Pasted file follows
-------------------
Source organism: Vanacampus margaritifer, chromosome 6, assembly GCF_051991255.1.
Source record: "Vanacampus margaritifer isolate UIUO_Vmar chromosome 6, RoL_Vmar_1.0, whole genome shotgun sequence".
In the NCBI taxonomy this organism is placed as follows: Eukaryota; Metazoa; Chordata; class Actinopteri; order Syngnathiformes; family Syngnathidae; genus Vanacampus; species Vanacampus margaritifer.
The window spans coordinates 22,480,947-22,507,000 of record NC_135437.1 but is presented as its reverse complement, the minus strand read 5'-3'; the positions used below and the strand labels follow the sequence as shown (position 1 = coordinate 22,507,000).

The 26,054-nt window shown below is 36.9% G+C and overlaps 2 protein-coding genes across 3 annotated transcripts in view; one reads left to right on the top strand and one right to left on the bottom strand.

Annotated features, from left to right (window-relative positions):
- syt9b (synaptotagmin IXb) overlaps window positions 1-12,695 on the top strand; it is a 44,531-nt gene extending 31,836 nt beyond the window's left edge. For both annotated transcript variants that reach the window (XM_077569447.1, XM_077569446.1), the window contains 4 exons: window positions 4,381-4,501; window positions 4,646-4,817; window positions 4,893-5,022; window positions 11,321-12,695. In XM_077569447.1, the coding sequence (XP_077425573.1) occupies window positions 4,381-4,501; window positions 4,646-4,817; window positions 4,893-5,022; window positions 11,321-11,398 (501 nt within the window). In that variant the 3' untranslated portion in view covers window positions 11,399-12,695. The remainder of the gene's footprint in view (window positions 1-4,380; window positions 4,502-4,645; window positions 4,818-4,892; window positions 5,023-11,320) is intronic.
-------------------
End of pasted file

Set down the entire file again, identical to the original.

Source organism: Vanacampus margaritifer, chromosome 6, assembly GCF_051991255.1.
Source record: "Vanacampus margaritifer isolate UIUO_Vmar chromosome 6, RoL_Vmar_1.0, whole genome shotgun sequence".
In the NCBI taxonomy this organism is placed as follows: Eukaryota; Metazoa; Chordata; class Actinopteri; order Syngnathiformes; family Syngnathidae; genus Vanacampus; species Vanacampus margaritifer.
The window spans coordinates 22,480,947-22,507,000 of record NC_135437.1 but is presented as its reverse complement, the minus strand read 5'-3'; the positions used below and the strand labels follow the sequence as shown (position 1 = coordinate 22,507,000).

The 26,054-nt window shown below is 36.9% G+C and overlaps 2 protein-coding genes across 3 annotated transcripts in view; one reads left to right on the top strand and one right to left on the bottom strand.

Annotated features, from left to right (window-relative positions):
- syt9b (synaptotagmin IXb) overlaps window positions 1-12,695 on the top strand; it is a 44,531-nt gene extending 31,836 nt beyond the window's left edge. For both annotated transcript variants that reach the window (XM_077569447.1, XM_077569446.1), the window contains 4 exons: window positions 4,381-4,501; window positions 4,646-4,817; window positions 4,893-5,022; window positions 11,321-12,695. In XM_077569447.1, the coding sequence (XP_077425573.1) occupies window positions 4,381-4,501; window positions 4,646-4,817; window positions 4,893-5,022; window positions 11,321-11,398 (501 nt within the window). In that variant the 3' untranslated portion in view covers window positions 11,399-12,695. The remainder of the gene's footprint in view (window positions 1-4,380; window positions 4,502-4,645; window positions 4,818-4,892; window positions 5,023-11,320) is intronic.